Introduction: Star Trails: a Beginners Guide
I love being outside, im one of those people who gets antsy if their stuck in the house for too long. And being outside at night adds a whole new dimension to places you might have visited a hundred times before.
There not many things better than being outside on a clear night, weather its round a campfire or just in the back yard. What better way to capture the beauty of these times than with a star trail.
Star trails are essentially a time-lapse image composed of long exposure photos from a fixed point. The trails are created by the rotation of the earth in relation to the position of the stars.
Things you'll need:
Intervalometer (if you camera doesn't have you built in)
Fully charged battery
Empty memory card
Step 1: Picking Your Location
If your out on some amazing adventure in the wilderness this shouldn't be too hard to do. Wherever you've stopped to set up camp should do, as long as you've got a clear view of the sky.
Its always best to scout your location whilst its light, just so you know what hazards or obstacles might be around.
Its worth considering where the light pollution will be coming from if you're in a built up area. This could block out stars near to the horizon and dim others producing fainter trails.
Though i have managed to produce some good results from by back garden its better with less pollution.
Step 2: Setting Up Your Camera
Firstly the lens. For this i tend to shoot with the standard 18-55mm kit lens set to its biggest focal length (18mm). If you can go wider then use that.
Now internal settings. Its definitely worth shooting in RAW format for this, especially if you're in an area with light pollution. Its much easier to do color corrections in RAW than JPEG.
I would also turn of any stabilization or vibration reduction seen as its unnecessary whilst using the tripod. Set the camera to manual focus, autofoucs wont work in the dark.
Set the color mode to standard and the iso to around 200 or 400. This might seem low but it will make sure that your images are clear and free of any graininess that tends to appear at iso 800 or above. We can adjust for this lack of sensitivity by decreasing the shutter speed.
Step 3: Intervalometer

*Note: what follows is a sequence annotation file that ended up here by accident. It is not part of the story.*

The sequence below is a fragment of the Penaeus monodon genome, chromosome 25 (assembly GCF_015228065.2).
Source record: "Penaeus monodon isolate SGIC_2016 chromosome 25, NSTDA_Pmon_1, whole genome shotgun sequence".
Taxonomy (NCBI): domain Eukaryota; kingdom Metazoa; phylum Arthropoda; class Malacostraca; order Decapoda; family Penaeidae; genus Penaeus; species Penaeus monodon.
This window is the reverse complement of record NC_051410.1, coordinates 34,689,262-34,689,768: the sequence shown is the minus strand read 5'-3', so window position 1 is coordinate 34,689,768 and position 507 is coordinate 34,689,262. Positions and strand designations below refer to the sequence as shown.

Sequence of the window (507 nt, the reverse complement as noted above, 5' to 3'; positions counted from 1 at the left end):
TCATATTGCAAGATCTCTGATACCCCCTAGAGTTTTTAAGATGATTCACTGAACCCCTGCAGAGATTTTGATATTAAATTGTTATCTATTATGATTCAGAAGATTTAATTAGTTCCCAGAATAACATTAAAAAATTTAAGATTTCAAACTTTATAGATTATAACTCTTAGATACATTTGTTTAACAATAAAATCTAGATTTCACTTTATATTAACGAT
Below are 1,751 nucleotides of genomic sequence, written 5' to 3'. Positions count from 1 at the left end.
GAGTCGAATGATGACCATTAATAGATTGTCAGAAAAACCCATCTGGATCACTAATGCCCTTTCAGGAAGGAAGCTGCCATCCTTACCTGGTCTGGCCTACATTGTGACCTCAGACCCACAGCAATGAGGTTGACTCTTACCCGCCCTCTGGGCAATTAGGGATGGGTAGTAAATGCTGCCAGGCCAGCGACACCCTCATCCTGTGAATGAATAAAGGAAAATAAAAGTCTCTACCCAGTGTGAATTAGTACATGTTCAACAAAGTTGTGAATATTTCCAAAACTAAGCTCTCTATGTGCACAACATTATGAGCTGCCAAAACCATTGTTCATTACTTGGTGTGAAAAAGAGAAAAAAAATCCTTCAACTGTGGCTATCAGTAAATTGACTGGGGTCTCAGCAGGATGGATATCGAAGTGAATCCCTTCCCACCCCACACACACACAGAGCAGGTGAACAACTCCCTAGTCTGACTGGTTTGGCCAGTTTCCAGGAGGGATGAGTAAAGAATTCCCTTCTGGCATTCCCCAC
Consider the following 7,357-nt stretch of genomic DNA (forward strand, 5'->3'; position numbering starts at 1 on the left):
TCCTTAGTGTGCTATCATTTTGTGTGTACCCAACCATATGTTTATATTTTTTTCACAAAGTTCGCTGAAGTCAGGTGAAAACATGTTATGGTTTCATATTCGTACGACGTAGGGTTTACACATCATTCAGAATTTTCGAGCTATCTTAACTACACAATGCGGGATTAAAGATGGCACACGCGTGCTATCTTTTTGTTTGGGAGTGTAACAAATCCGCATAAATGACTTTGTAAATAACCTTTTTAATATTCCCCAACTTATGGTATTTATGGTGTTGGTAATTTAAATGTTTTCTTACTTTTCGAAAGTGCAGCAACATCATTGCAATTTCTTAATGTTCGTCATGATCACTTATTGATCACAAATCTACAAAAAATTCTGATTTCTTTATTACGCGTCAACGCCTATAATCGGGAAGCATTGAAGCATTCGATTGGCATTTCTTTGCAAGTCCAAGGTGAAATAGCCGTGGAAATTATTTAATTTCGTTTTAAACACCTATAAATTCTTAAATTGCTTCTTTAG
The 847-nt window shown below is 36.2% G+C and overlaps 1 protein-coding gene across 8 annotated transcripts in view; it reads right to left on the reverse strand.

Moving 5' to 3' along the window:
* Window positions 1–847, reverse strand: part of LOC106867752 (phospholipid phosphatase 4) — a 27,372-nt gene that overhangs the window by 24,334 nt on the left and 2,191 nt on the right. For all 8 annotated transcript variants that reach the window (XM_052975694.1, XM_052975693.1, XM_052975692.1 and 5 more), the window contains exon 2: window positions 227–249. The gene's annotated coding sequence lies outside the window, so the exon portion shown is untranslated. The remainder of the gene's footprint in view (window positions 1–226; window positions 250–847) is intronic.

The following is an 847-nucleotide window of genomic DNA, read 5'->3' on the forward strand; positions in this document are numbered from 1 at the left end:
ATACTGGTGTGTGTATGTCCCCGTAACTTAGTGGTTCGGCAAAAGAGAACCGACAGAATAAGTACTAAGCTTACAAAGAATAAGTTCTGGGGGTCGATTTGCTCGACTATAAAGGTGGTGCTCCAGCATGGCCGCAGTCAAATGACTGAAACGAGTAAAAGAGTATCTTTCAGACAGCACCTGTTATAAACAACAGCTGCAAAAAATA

Some DSLRs come with an intervalometer already built in, mine doesn't so i picked one up off amazon for about £20. They aren't too dear and are pretty essential for getting smooth trails.
This nifty little device hooks up to your camera and acts as a remote shutter release. It will allow you to set the duration of the interval between shots and the shutter speed.
For nice smooth trails we want relatively quick intervals. I usually set a 30 second interval. Now set whatever shutter speed you require to adjust for the low iso levels and ambient light. I usually go for between 20 and 35 seconds.
So once you hit start it will take a 20 second exposure wait 30 seconds and repeat.
Step 4: Framing the Shot
Now to set your tripod up and grab your camera.
The main thing to remember when composing your shot is whats in the fore ground, buildings or trees can add perspective and distance to your shot. Either silhouetted against the stars or illuminated with a torch.
The next thing to remember is light pollution, too much can really messy up a shot. Unfortunately, at least in the UK, its unavoidable in most places.
The final thing to remember is direction. The trails will be much tighter if your pointing in the same direction as the earths axis, thing of spinning round and looking straight up. So aiming for the north or south will give much tighter trails than east or west.
To see what i mean both the shots above where taken from the exact same spot in my back garden. One to the north, over the city and out to sea, the other to the east, over the mountains.
Step 5: Waiting
Hook your intervalometer up to your camera, turn the camera on and hit start. Now just sit back a wait.
I normally leave it running for about 3 or 4 hours or until the battery dies.
You'll end up with a load of shots like you can see above
Step 6: Processing
Your first job is going to be to adjust the color cast on the pictures. As you can see above unnatural light gives an odd cast to the pictures. Experiment with different pre-set and custom settings till it looks alright.
Copy this across to all the other photos, it should be fairly similar across the board.
Now develop your RAW files into JPEG format so the software will be able to deal with them.
I tend to run the results through both StarStaX and StarTrails and see which produces the nicer results. There are a few different modes and setting to place with, gap filling and lighten seem to produce some nice results.
These programs can also produce timelapse videos of your shots.
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